Indiana has much to recommend it. James Dean and David Letterman were born there. The state's high-quality limestone and plethora of covered bridges deserve a spot in any Midwest tourism guide. But as pleasant as the Hoosier state may be, who could possibly think it's filled with anywhere near as many potential terrorism targets as New York and California combined?
The U.S. Department of Homeland Security, that's who.
Yes, the same people who thought it was appropriate to increase security grants for Omaha, Neb., but reduce funding to New York and Washington also believe Indiana has 8,591 potential terrorist targets compared with New York's 5,687 and California's 3,212. That's just one of the curious calculations uncovered by the department's inspector general in a report released this week.
And what are these targets that al-Qaida leaders are thought to be plotting against? The so-called National Asset Database doesn't include the Empire State Building, the Brooklyn Bridge or the Statue of Liberty, but it does list such critical infrastructure as Old MacDonald's Petting Zoo in northeast Alabama and the Mule Day Parade, a Columbia, Tenn., tradition since 1840.
Administration officials insist that their obviously flawed list is simply a broad inventory and not the sole basis upon which security decisions are made. The database is not a public document so it's difficult to judge, for instance, whether Maryland's 1,692 critical assets are appropriate or not. One would hope the National Security Agency made it and Westminster's Peach Festival did not. But Inspector General Richard L. Skinner's findings certainly suggest that the list couldn't be the least bit helpful. Not unless we have reason to believe terrorists are likely to target golf courses (25 made the cut) or soft-drink bottlers (34 are on the list). Some states list all their schools as potential targets, while others list none.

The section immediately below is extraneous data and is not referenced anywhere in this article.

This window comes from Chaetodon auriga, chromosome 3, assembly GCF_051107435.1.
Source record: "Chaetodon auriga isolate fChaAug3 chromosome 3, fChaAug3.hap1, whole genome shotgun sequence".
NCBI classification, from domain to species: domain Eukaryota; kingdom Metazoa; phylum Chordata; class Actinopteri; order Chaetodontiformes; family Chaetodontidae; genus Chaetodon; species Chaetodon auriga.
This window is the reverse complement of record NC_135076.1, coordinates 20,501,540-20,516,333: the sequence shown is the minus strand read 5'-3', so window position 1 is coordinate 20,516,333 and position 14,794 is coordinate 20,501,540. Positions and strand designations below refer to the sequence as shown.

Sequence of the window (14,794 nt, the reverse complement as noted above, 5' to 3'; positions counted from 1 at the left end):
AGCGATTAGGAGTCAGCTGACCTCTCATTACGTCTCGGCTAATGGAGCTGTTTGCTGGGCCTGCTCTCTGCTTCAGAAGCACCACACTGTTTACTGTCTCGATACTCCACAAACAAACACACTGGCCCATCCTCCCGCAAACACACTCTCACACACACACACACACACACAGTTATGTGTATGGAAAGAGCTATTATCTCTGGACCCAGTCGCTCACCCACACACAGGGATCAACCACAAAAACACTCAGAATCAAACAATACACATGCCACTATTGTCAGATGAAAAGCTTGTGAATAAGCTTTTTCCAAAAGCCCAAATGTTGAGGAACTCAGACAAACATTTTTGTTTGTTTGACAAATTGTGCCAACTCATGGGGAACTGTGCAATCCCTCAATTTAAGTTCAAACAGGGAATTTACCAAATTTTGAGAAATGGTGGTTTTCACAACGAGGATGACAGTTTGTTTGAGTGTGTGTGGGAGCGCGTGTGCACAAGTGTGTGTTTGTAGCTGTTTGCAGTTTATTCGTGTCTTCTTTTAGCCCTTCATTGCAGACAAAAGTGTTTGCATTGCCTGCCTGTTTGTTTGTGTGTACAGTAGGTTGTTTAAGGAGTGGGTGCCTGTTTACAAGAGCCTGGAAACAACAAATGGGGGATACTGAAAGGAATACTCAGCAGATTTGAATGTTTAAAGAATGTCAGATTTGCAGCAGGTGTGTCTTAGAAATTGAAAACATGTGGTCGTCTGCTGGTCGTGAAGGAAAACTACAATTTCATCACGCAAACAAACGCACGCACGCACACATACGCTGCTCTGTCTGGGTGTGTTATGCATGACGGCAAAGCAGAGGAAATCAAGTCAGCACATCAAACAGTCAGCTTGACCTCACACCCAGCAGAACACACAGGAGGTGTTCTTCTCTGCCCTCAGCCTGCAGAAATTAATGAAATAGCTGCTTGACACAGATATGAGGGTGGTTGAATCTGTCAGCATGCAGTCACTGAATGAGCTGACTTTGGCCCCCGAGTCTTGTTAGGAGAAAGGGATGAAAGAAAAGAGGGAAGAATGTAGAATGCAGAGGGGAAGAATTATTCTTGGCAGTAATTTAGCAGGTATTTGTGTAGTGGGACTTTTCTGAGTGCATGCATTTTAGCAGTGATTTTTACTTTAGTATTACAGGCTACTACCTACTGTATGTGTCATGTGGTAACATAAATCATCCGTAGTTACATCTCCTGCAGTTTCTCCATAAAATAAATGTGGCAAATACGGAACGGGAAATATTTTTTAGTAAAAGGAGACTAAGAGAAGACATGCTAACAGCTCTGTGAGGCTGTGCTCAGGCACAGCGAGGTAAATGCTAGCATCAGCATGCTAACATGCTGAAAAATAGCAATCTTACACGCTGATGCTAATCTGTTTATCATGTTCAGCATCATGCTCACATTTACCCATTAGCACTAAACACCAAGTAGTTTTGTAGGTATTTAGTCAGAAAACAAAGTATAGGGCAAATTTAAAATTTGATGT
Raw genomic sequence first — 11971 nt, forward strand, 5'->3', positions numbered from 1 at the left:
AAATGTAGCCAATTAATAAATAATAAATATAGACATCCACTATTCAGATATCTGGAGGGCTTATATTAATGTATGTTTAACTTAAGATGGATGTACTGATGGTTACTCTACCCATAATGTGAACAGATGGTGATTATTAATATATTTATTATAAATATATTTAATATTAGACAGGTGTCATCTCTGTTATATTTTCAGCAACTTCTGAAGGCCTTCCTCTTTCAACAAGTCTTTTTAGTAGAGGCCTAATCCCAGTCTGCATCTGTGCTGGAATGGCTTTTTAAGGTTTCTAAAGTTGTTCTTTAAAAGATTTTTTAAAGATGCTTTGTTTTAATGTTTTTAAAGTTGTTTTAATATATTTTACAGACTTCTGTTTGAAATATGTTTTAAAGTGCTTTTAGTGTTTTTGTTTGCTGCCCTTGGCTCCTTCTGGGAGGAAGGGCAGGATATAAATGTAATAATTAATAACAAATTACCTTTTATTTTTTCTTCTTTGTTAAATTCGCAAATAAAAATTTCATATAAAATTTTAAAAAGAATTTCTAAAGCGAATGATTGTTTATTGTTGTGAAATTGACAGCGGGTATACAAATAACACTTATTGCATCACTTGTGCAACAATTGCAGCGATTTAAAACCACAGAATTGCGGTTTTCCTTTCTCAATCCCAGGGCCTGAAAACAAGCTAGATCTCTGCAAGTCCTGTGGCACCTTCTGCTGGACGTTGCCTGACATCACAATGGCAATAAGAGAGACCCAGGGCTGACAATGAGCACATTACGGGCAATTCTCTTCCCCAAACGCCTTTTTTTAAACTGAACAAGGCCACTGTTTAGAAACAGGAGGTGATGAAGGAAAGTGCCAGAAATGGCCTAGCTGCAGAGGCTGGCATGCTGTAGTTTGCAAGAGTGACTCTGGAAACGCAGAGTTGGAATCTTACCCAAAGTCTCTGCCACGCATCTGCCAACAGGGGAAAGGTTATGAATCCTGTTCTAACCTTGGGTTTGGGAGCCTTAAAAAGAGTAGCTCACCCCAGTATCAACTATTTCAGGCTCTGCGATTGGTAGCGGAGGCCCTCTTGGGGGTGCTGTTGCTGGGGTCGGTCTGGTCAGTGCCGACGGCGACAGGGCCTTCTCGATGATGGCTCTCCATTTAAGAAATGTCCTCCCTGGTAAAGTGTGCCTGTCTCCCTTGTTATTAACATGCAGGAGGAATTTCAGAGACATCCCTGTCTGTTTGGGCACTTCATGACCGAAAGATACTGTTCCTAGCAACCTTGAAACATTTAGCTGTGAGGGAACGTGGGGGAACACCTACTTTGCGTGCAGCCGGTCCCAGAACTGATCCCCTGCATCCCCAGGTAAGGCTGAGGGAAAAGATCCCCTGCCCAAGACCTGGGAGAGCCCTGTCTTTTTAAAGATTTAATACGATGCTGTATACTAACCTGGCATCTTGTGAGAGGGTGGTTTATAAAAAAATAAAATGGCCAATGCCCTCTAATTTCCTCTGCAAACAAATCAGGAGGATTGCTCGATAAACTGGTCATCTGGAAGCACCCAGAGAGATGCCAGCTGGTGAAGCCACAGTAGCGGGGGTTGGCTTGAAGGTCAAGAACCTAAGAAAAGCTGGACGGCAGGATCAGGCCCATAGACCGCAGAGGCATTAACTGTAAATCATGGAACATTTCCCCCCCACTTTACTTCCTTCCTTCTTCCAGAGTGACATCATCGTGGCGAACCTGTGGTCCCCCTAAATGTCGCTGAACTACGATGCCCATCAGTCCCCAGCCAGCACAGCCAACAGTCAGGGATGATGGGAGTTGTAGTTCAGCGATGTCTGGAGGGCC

The report reinforces our suspicion that the Bush administration's decision to shift certain security grants away from high-risk cities was ill-advised. Baltimore's grant was reduced about 15 percent in the move, but the reductions to New York and Washington were much more dramatic. Overall funding for security grants has also been decreased, and that, too, seems unwise.
In defending the administration's decision on the Senate floor Wednesday, Republican Sen. Judd Gregg of New Hampshire said he thought the high-risk cities had failed to submit well-written grant applications. Perhaps he should have suggested Indiana's civil servants offer grant-writing classes. Here's the real lesson: Phony lists and slick application forms shouldn't set the nation's anti-terrorism priorities.